At that August meeting, City Manager Josh Kay suggested the council consider including the project in the city’s capital-improvements plan, which prioritizes such projects. That plan, revised from time to time, also outlines the timeline for implementing a project and funding sources for the project. That plan, which has been under council review and revision in the past several weeks, could be approved Monday.

About Mike Voss

Mike Voss is the contributing editor at the Washington Daily News. He has a daughter and four grandchildren. Except for nearly six years he worked at the Free Lance-Star in Fredericksburg, Va., in the early to mid-1990s, he has been at the Daily News since April 1986.
Journalism awards:
• Pulitzer Prize for Meritorious Public Service, 1990.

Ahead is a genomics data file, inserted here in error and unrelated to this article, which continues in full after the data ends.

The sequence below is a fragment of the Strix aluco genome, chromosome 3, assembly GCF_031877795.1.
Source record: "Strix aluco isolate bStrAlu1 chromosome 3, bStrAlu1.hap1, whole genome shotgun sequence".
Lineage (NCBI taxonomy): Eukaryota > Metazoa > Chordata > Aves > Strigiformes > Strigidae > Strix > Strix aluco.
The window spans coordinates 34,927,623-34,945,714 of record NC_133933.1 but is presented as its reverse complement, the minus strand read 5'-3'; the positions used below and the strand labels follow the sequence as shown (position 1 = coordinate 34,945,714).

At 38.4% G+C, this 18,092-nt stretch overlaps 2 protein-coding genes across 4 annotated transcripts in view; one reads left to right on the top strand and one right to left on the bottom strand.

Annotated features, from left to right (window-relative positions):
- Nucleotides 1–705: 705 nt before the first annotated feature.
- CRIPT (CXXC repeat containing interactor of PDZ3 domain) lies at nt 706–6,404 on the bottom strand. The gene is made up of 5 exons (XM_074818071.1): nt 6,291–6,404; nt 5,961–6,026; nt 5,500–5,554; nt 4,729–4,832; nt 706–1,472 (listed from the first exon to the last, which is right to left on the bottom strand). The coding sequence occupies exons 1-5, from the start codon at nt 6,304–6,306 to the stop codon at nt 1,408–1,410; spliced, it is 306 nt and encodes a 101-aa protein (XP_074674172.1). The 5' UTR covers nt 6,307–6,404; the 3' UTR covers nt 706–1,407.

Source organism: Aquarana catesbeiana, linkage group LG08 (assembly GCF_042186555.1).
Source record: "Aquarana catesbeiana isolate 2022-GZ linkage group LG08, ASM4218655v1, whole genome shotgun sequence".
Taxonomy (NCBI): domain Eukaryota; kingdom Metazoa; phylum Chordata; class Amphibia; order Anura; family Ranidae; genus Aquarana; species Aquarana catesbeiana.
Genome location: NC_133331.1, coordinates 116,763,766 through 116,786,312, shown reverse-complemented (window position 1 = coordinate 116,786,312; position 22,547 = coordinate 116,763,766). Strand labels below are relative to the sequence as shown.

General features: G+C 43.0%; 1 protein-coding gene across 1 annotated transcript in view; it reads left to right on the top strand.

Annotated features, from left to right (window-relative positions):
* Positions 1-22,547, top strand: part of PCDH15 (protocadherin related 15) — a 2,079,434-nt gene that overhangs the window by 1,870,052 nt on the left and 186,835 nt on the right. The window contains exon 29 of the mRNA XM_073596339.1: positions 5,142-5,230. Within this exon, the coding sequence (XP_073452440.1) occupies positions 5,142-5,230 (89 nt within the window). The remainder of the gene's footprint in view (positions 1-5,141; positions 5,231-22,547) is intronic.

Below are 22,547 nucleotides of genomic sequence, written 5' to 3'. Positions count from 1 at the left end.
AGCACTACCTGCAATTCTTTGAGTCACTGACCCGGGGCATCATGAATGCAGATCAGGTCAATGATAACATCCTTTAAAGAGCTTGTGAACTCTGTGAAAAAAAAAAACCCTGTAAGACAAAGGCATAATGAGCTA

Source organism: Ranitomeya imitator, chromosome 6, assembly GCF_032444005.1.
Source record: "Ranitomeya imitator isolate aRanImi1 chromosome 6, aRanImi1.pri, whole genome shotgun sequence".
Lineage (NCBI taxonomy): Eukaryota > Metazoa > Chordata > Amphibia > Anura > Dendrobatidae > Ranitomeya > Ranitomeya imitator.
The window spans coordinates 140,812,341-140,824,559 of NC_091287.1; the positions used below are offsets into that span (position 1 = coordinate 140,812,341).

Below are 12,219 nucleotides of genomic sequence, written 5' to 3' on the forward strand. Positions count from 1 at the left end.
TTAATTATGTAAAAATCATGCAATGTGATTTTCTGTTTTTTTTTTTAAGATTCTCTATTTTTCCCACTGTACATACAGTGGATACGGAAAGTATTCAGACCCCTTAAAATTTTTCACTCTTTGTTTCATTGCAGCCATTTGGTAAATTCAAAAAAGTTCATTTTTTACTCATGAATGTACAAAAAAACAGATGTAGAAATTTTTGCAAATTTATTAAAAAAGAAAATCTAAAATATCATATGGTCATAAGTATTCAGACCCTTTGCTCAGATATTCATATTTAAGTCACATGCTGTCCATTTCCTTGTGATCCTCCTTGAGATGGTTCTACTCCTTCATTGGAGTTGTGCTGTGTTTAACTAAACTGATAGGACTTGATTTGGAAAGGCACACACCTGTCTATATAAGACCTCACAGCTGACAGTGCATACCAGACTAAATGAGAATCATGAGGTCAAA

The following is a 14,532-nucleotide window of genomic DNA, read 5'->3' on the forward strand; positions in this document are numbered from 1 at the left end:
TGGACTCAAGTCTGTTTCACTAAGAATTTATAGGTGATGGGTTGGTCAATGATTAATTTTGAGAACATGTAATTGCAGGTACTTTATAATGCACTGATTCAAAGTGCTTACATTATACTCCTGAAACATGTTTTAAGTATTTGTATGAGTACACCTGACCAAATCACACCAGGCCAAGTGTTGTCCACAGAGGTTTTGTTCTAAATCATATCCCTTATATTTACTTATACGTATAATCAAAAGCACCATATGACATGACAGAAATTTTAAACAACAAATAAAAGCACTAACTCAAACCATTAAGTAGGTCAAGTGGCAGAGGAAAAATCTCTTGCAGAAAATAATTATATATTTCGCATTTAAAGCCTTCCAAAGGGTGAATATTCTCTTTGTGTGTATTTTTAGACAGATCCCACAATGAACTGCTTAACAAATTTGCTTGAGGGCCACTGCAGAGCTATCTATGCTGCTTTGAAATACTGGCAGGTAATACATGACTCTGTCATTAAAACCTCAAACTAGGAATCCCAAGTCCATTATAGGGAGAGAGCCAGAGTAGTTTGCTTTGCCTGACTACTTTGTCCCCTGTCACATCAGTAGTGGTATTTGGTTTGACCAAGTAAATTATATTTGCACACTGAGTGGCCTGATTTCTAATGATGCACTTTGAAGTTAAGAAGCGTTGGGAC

• Society of Professional Journalists: Sigma Delta Chi Award, Bronze Medallion.
• Associated Press Managing Editors’ Public Service Award.
• Investigative Reporters & Editors’ Award.
• North Carolina Press Association, First Place, Public Service Award, 1989.
• North Carolina Press Association, Second Place, Investigative Reporting, 1990.
All those were for the articles he and Betty Gray wrote about the city’s contaminated water system in 1989-1990.
• North Carolina Press Association, First Place, Investigative Reporting, 1991.
• North Carolina Press Association, Third Place, General News Reporting, 2005.
• North Carolina Press Association, Second Place, Lighter Columns, 2006.
Recently learned he will receive another award.
• North Carolina Press Association, First Place, Lighter Columns, 2010.
4. Lectured at or served on seminar panels at journalism schools at UNC-Chapel Hill, University of Maryland, Columbia University, Mary Washington University and Francis Marion University.